What Is LCL Injury?
The lateral collateral ligament (LCL) is on the outer side of your knee and runs from the top part of the fibula (the bone on the outside of the lower leg) to the outside part of the lower thigh bone. The ligament helps keep the outer side of your knee joint stable.
A lateral collateral ligament (LCL) injury is usually caused by pressure or an injury that pushes the knee joint from the inside, which results in stress on the outside part of the joint.
The symptoms of a tear in the lateral collateral ligament can include:
- Knee swelling
- Locking or catching of your knee with movement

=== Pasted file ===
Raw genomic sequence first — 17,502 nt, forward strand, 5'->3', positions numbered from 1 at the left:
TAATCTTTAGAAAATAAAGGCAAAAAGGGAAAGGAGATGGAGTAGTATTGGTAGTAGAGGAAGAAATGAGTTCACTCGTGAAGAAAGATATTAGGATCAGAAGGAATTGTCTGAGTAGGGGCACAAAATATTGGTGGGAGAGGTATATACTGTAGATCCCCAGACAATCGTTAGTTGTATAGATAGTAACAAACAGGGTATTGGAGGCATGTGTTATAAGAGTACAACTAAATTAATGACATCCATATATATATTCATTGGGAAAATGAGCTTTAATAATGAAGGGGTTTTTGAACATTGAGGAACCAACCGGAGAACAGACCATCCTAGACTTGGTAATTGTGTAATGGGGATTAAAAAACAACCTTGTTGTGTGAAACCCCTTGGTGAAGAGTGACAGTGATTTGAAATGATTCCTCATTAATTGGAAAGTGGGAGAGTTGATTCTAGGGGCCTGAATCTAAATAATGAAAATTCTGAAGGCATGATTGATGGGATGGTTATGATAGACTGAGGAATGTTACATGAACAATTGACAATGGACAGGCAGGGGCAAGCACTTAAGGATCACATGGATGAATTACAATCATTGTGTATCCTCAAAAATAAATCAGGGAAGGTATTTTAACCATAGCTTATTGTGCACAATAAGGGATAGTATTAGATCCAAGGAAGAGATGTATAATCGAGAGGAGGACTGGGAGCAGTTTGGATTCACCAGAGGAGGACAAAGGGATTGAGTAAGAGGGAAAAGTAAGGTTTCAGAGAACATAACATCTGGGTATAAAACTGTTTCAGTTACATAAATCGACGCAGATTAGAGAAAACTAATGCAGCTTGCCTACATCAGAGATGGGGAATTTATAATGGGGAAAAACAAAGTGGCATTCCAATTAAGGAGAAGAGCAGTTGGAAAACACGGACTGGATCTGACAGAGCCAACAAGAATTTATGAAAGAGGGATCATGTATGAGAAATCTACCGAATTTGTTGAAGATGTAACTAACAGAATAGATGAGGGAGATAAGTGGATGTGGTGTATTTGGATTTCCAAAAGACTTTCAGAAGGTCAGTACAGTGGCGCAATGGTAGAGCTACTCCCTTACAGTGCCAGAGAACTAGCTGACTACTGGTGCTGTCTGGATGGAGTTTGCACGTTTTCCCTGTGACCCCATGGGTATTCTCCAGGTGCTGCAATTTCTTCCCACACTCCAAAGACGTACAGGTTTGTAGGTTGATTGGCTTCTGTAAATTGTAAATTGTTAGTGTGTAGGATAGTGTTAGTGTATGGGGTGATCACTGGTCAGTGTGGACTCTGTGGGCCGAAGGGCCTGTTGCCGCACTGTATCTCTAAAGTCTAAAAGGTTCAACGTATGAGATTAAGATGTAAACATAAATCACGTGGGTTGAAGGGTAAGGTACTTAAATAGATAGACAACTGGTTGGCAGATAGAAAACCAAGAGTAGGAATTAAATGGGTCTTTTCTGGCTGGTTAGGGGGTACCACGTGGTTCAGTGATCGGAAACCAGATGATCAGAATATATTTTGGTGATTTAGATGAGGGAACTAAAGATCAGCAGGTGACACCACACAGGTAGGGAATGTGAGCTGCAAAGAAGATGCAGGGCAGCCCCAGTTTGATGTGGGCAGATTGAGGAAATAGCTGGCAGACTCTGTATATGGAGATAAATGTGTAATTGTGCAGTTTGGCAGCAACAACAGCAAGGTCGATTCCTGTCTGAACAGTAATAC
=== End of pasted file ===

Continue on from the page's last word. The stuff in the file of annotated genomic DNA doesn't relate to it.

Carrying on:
- Pain or tenderness along the outside of your knee
- A knee that gives way, or feels like it is going to give way, when it is active or stressed in a certain way
Diagnosis of LCL Injury
Your health care provider will first conduct a lateral collateral ligament test to reveal any looseness in the ligament. This test involves bending the knee to 25 degrees and placing pressure on the inside surface of the knee.
Other tests may include:
- Knee joint x-rays
- Knee MRI
Treatment at Penn
LCL injuries require prompt first aid, including applying ice, using pain relievers and elevating the knee above heart level. It is rare that the LCL is the only ligament injured, which is why it’s important to seek medical help immediately. When injuries to other ligaments also occur, surgery is needed to prevent future instability of the knee.